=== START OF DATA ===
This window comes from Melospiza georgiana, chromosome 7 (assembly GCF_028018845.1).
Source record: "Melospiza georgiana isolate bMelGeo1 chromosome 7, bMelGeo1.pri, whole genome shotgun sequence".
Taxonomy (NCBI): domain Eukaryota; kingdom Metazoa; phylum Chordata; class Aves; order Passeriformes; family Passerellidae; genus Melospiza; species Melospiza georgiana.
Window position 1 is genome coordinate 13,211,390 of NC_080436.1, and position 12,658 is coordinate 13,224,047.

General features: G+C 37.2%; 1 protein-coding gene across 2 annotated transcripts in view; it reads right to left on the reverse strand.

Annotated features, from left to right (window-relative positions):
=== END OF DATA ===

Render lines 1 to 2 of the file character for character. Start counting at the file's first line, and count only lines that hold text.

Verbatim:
This window comes from Melospiza georgiana, chromosome 7 (assembly GCF_028018845.1).
Source record: "Melospiza georgiana isolate bMelGeo1 chromosome 7, bMelGeo1.pri, whole genome shotgun sequence".